Mind Like Kindle

I ordered a Kindle about 6 months ago. In my solstice shopping guide, back in December, I talked a little bit about how much I liked it. But, I don’t just like it… it has sort of changed my life.

It has me reading more than I have in years – but the real change was the realization that it brought me to. That realization was that I am living a life full of distractions. Email, Facebook, Twitter, various blogs, sports results, and the news cycle in general, these things all compete for my attention – and these are just the non-work related items. But, we all know this already. I knew it intellectually, but I didn’t know it intuitively.

Why did the Kindle make this clear to me? Because I bought it for the same reason that anybody buys one. It should simplify your life, and it really did. No more heavy books to tote around or to take up more room on shelves. Really the same reason someone buys a laptop or a smartphone – to combine lots of disparate things into one. But the problem with those devices is that even though they make your work easier (they help you accomplish tasks), they also invite you to avoid those tasks or just forget about them all together as you check your Facebook feed one more time. So really, if you aren’t careful, these things make your life more complicated not simpler. The Kindle doesn’t do that. Theoretically you can check email or got to a website using the Kindle. But, in reality it is a laborious task to undertake. I don’t think I’ve ever done either using my Kindle. Why is this a good thing? Well, it would take me forever to read a book on an iPad because I’d be just as likely to check Netflix to see if there was a movie I’d rather be watching.

The beauty of the kindle is that it does what it is supposed to do – replaces bookshelves worth of books and… that’s it. That’s enough, it doesn’t need to do anything else. It’s actually better that it doesn’t. That concept became vaguely clear to me in the first few weeks I used it, and it has only crystallized further in the subsequent months. The Kindle is actually better because it does less. It does one thing and it does it well. Maybe lots of things in my life would be better if they did one thing at a time. Maybe I’d be better if I only did one at a time. The Kindle does a rare thing, it combines what used to occupy a lot of space into very little while still allowing you to focus on what’s important. When you turn on a Kindle you don’t send a tweet, you just read.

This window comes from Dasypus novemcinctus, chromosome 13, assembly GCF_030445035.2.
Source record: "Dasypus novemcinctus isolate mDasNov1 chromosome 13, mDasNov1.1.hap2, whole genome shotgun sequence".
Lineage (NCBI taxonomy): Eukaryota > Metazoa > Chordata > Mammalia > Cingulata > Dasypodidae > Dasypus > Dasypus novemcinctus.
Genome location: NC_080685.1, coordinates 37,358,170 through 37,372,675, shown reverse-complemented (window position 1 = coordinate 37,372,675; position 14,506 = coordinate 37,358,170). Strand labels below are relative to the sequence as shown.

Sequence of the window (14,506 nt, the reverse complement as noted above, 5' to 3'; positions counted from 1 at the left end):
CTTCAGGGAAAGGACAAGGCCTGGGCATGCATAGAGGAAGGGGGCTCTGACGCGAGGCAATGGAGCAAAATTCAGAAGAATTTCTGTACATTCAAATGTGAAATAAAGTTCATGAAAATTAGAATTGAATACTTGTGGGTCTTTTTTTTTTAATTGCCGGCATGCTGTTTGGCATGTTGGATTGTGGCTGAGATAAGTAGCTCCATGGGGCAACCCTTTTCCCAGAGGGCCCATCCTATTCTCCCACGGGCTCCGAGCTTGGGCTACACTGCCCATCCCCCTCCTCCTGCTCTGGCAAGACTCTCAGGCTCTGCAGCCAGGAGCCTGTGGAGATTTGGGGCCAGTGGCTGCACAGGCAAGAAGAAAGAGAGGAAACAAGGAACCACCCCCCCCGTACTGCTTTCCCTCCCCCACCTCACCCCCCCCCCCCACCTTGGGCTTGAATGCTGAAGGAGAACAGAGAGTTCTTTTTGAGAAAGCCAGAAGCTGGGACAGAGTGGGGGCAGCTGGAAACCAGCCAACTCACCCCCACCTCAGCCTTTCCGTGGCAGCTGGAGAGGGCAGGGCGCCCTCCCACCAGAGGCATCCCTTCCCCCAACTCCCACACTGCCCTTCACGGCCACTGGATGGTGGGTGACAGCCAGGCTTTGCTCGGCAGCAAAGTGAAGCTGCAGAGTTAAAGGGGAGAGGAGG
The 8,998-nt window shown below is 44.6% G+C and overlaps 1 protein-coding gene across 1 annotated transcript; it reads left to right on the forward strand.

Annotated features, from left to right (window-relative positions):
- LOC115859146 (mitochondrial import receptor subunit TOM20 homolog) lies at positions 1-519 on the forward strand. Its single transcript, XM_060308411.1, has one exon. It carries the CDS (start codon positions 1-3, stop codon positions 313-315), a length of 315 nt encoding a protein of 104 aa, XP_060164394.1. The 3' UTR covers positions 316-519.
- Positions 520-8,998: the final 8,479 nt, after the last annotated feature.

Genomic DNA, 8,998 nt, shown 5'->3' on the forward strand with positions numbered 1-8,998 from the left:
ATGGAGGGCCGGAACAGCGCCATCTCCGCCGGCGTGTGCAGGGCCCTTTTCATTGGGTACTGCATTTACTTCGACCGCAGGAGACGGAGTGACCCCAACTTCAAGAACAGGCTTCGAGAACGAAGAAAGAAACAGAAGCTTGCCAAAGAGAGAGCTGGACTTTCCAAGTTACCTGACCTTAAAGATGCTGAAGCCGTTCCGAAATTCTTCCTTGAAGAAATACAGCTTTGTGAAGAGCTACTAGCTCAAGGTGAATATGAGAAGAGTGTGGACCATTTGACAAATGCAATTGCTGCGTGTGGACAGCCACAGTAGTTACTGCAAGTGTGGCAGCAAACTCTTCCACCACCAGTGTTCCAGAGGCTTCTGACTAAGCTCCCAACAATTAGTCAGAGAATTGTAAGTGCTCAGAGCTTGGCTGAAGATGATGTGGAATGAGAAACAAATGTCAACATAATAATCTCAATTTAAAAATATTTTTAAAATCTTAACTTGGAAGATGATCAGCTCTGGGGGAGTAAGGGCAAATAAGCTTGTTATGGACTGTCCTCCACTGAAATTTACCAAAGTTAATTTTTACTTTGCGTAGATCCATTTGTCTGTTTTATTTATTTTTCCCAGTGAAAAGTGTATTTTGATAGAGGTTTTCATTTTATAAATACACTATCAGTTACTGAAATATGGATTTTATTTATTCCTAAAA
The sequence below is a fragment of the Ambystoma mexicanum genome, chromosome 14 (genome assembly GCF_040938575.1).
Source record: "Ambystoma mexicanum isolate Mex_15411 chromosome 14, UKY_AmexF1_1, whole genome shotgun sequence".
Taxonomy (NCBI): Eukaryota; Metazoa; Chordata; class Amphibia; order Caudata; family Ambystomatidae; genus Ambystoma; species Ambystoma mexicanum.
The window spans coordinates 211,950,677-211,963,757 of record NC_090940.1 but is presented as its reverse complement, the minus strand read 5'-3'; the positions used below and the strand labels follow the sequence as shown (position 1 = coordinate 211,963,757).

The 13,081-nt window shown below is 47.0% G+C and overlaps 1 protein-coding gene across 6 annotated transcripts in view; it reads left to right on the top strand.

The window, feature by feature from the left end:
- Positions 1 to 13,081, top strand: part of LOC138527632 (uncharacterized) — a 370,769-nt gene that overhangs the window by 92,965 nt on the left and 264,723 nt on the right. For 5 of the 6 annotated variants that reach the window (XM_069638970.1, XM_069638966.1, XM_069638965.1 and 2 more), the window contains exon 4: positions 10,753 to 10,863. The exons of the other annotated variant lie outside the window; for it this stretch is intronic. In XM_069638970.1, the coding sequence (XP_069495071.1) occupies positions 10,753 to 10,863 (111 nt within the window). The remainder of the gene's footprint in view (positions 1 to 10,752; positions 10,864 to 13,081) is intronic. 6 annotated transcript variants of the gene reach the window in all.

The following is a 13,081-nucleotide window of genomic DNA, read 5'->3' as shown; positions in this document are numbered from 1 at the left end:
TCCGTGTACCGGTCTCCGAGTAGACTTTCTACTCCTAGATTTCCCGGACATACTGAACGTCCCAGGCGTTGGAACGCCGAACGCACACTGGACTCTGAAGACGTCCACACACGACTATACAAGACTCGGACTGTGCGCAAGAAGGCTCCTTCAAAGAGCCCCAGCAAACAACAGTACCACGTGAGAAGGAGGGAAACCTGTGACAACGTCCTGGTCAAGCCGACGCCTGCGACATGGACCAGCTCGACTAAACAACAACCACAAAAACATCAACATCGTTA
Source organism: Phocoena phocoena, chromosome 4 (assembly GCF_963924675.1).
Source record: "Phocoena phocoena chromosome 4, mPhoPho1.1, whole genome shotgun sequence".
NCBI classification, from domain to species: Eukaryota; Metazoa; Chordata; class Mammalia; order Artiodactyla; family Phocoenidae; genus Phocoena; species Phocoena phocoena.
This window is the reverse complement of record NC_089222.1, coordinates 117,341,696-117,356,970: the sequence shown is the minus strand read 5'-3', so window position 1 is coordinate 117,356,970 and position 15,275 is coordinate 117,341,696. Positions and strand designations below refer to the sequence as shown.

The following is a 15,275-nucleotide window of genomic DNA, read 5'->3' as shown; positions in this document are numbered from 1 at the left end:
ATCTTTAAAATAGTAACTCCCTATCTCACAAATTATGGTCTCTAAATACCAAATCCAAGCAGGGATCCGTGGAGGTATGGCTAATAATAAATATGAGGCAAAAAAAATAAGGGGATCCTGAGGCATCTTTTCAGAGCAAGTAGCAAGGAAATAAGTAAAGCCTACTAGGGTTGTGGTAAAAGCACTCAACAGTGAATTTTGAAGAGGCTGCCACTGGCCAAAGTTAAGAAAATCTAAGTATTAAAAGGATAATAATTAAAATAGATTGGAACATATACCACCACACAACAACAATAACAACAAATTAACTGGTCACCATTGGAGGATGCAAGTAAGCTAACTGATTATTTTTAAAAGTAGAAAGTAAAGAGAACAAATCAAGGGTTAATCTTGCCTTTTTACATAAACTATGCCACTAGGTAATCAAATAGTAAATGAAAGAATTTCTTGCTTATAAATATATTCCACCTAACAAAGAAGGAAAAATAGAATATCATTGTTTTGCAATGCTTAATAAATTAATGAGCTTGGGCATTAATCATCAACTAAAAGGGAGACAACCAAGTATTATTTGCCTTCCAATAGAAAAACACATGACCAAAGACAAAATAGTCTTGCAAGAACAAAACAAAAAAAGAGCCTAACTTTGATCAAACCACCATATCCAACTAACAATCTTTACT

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3 Responses to Mind Like Kindle

  1. John PohlNo Gravatar 27 February, 2012 at 8:36 am #

    I just bought a Kindle last week. My wife has been using her IPad and my kids have been using their Kindles for a couple of months.
    You are correct in that it opens up a ton of room in the house where I used to keep books. We are also using these devices for checking out library books. One wonders how libraries will be transformed in the next 50 – 100 years, as a result of this new aspect of electronics.

  2. F ClarkNo Gravatar 4 April, 2012 at 5:21 am #

    Can any of the paleopals or other readers reccomend a good (and cheap) book on geology and also one on palentolgy? I’m just starting reading about the subject and would like something with more substance than a pop sci viewpoint. TIA

    • AllisonNo Gravatar 4 May, 2012 at 5:50 am #

      A great beginning read in science is Bill Bryson’s A Short History of Nearly Everything. I’m a science educator and am seriously considering having my students read it. It has wonderful stories in an easy-to-read manner.

      If that’s too easy or basic perhaps the Seashell on Top of the Mountain would be good!

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